If you think you'd like to tow on a trip to Alaska, don't.  Alaska is a trip on the move.  You won't be setting up base camp for days at a time which is where a tow vehicle comes in handy.  Then there are the ferry charges...by the inch.  You'll regret towing up there unless you tow an off road vehicle with plans for true adventure.
Ron, I would never have thought to not tow a car up there. I had plans of parking in a place for a few nights while exploring the NP and the local area. I have heard some horror stories of getting there and how bad the roads are but then I have heard others it is not so bad. I don't know what to believe anymore. My wife was not disappointed you said to not tow as she doesn't even want to drive it. She would rather fly up, rent a car and get a private tour package for a few weeks and then catch a cruise or a rail adventure back to the states to fly back home.
Alan
Alan, I never drove to Alaska, but my brother & wife did 2 years ago and his advise is what I share.  We did take a cruise from Vancouver to Whitier, followed by taking an Alaska Railroad trip to Denali NP, with a bus return trip to Anchorage where we got on a plane.

The road to Alaska is paved, but road heaves in the permafrost region is rough on vehicles.

Much of beautiful Alaska is in the southern fiord region where taking a ferry from one city to another will save 800-1200 miles of mundane driving.  The ferry ride is very scenic with sights of snowcapped mountains and sea life including whales.  The ferry ride has a bit of cruise ship passenger care with narration of what is seen off the boat and restaurants, etc.  In the south is that famous Kodiak bear feading ground viewed from a high boardwalk.

Getting on and off the ferry invloves steep angles because of tide variation.  If your PC has a little rear-end sag like ours, you might consider installing rear air bags and fill them up to max height just prior to a ferry trip.  You can let out the air afterward to soften your ride.  Just carry a tiny 12v air compressor for that purpose.  Ferries charge by the inch.  Cost is very steep, but still cheaper than driving.  A tow vehicle could cost hundreds more.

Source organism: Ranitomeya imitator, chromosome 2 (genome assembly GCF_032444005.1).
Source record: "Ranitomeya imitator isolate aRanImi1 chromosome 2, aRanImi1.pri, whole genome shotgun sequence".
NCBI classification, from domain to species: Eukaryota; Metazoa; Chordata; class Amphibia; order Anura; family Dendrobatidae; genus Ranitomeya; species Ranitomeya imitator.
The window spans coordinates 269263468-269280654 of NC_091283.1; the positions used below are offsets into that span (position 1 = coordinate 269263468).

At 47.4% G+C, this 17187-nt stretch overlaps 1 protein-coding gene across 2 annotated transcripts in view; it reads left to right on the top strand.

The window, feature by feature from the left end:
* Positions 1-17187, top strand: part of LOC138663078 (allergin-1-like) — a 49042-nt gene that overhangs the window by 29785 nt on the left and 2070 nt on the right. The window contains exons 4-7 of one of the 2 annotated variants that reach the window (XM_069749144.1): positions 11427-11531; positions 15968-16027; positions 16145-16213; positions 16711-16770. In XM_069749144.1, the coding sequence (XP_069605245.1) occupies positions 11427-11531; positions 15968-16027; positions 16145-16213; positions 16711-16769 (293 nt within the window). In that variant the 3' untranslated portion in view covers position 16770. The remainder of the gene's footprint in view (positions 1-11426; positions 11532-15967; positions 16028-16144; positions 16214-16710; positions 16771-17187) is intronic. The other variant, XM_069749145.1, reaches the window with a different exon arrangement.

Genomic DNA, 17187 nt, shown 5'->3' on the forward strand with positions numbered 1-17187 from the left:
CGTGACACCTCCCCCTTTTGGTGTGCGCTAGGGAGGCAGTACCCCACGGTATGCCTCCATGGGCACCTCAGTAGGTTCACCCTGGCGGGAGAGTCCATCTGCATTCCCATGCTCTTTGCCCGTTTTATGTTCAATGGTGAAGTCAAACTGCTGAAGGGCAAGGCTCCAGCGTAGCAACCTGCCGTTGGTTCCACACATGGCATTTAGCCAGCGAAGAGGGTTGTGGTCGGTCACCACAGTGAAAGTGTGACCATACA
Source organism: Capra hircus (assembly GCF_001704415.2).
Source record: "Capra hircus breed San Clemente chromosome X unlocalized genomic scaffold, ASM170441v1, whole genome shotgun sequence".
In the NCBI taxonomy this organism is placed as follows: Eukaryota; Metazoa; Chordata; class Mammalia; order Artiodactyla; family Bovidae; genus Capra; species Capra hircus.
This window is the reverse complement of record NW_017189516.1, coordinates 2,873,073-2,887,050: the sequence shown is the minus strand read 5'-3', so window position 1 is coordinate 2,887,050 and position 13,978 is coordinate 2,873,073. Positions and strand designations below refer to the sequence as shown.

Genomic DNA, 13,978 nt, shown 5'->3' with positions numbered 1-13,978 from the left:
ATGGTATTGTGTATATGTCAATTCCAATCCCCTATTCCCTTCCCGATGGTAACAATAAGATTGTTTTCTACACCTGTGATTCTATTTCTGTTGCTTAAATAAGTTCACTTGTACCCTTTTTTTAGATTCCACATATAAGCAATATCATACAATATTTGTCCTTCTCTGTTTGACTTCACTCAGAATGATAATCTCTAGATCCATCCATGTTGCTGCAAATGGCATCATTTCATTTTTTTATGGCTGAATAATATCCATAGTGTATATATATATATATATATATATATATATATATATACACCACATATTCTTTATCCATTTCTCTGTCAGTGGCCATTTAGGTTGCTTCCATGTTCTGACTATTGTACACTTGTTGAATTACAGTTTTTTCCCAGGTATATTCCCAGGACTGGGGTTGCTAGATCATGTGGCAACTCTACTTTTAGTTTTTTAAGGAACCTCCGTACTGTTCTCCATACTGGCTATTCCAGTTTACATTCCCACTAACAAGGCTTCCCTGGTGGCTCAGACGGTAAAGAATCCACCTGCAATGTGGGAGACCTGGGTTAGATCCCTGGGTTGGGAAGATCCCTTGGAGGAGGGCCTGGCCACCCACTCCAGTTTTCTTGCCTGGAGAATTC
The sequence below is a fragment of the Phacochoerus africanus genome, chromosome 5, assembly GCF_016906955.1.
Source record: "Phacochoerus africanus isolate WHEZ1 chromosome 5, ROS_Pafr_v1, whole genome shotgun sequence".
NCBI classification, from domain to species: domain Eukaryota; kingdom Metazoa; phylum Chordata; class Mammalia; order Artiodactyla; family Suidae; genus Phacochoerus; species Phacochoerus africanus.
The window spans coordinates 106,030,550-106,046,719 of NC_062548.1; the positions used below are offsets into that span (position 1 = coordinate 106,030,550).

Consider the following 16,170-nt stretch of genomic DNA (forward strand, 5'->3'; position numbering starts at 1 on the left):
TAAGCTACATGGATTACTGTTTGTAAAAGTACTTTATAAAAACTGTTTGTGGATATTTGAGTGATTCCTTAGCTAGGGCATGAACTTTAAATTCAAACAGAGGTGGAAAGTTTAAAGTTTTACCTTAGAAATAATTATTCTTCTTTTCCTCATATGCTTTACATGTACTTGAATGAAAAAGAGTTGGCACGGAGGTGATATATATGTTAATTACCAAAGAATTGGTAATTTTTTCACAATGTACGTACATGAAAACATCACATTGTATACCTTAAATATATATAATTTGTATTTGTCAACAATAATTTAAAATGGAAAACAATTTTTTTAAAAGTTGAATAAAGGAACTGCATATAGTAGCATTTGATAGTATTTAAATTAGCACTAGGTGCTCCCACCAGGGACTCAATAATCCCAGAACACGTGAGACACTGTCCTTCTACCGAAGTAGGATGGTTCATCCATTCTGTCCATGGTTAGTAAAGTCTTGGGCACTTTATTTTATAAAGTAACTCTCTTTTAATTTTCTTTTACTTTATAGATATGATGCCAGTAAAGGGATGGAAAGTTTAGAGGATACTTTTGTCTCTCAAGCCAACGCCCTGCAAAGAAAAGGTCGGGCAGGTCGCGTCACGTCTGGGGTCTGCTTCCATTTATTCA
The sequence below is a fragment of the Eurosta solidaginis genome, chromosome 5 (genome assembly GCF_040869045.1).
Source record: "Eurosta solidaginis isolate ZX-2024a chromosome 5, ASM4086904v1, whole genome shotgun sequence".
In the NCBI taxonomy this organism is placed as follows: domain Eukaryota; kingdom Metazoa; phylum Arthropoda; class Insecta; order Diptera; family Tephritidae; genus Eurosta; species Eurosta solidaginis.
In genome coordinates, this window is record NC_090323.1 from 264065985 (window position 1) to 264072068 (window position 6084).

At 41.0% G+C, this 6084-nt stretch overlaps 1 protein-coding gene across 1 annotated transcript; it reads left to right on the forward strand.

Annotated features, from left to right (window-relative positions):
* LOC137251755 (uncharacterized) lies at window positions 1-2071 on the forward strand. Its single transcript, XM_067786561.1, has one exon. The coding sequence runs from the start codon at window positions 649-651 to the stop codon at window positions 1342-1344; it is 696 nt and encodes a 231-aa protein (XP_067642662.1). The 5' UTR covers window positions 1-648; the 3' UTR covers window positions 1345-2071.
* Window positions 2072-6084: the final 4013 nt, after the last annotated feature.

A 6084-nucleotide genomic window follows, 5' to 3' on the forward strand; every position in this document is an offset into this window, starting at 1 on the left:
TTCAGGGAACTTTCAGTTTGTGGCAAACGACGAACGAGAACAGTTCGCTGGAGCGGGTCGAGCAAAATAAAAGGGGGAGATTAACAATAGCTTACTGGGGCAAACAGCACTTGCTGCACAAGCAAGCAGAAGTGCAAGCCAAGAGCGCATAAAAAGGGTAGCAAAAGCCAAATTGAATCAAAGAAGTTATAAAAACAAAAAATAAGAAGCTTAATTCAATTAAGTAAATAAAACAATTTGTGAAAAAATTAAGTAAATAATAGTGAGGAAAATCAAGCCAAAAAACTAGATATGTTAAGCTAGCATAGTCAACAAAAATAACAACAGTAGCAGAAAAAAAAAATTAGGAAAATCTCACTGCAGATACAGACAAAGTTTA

Unless you have specific ideas & plans, Alaska is generally a trip where you drive, sight see, and repeat that over and over.  10,000 miles of that.  You sleep wherever you happen to be at that moment, then move on the next day.  You will be dragging a tow vehicle for most of the trip but never unhook it.  The few times you might want it, consider a rental.  But given you own a 2400, it's small enough to get around in with little hassle.

About Denali NP, a tow vehicle won't help you there either because private vehicles are prohibited in the park unless a passenger is handicapped.  They have great bus service for that which is quite nice.  The driver is very good about explaining a lot of things and stopping for wildlife and scenery.  It is quite the experience.....I am speaking from 2008 personal experience on this one.


Title: Re: To tow or not to tow. That is the question.
Post by: ragoodsp on July 22, 2013, 12:35:50 pm
Not much I can add to the discussion that has not all ready been said!  I have towed with my last five motor homes and have used the same set up for all, Brake Buddy brake assist, Roadmaster bar.  I would just say make sure the tow bar is within 3" of being level between the Ford and the Honda, you do not want the Honda riding up or going under the chassis (alot of leverage on that tow bar that can act as a lever and push hard).  To be honest,  I just do not like towing I find it is just one more thing to worry about, a pain when you have to pull in for gas, etc., towing makes the chassis work harder and the hills just become a little slower to get up and over.  I pull a 2006 Jeep Liberty diesel that tips the scales at 4400 lbs. (350 lbs more compared to the gas unit) so it is not a light vehicle.... I can not say I do not know it is there because i do.  I like having a car at the campsite and like being able to bring my kayaks, bikes, etc. but the PC as I have it set up drives so nicely by itself I just always hate hooking that jeep up.  Will be heading out for a week next week and the Jeep will be coming along so there you go.....Best of luck, Ron